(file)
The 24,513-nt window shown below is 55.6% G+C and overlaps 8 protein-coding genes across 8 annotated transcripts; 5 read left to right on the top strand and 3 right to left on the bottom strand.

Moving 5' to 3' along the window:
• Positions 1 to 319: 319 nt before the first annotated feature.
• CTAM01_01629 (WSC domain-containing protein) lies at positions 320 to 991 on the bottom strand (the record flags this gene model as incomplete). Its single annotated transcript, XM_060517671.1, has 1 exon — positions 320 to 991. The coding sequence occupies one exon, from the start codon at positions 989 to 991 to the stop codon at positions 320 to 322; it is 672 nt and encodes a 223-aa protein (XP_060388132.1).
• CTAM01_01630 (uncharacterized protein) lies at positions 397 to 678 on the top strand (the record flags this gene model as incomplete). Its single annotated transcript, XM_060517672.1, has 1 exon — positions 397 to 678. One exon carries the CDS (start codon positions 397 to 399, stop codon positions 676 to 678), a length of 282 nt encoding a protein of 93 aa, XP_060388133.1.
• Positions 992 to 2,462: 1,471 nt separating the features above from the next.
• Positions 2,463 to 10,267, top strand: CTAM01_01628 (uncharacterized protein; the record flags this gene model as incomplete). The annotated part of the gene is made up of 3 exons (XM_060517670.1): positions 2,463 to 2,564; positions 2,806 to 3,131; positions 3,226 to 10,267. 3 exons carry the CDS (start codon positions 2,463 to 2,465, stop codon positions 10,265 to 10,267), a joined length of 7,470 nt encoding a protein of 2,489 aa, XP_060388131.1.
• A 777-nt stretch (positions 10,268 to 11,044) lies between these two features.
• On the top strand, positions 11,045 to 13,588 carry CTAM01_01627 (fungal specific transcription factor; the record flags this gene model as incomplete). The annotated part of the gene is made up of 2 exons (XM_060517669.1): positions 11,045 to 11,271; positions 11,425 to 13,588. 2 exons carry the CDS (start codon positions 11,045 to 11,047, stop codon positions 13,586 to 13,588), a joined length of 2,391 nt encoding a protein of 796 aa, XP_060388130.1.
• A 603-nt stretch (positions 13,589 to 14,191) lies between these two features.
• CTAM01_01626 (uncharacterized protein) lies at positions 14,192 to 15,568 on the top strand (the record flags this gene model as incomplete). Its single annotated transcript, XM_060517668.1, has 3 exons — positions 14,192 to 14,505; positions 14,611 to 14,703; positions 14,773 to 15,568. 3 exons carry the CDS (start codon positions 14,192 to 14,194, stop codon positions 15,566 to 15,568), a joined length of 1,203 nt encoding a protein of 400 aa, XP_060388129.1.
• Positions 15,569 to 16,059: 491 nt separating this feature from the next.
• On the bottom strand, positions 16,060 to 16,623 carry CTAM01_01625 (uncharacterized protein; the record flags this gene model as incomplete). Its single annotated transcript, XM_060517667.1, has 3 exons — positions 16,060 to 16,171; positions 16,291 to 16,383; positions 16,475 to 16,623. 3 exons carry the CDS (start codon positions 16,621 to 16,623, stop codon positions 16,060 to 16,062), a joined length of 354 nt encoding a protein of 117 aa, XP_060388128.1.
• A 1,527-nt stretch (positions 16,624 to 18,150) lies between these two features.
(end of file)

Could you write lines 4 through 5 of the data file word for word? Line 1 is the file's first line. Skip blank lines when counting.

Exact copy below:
• CTAM01_01629 (WSC domain-containing protein) lies at positions 320 to 991 on the bottom strand (the record flags this gene model as incomplete). Its single annotated transcript, XM_060517671.1, has 1 exon — positions 320 to 991. The coding sequence occupies one exon, from the start codon at positions 989 to 991 to the stop codon at positions 320 to 322; it is 672 nt and encodes a 223-aa protein (XP_060388132.1).
• CTAM01_01630 (uncharacterized protein) lies at positions 397 to 678 on the top strand (the record flags this gene model as incomplete). Its single annotated transcript, XM_060517672.1, has 1 exon — positions 397 to 678. One exon carries the CDS (start codon positions 397 to 399, stop codon positions 676 to 678), a length of 282 nt encoding a protein of 93 aa, XP_060388133.1.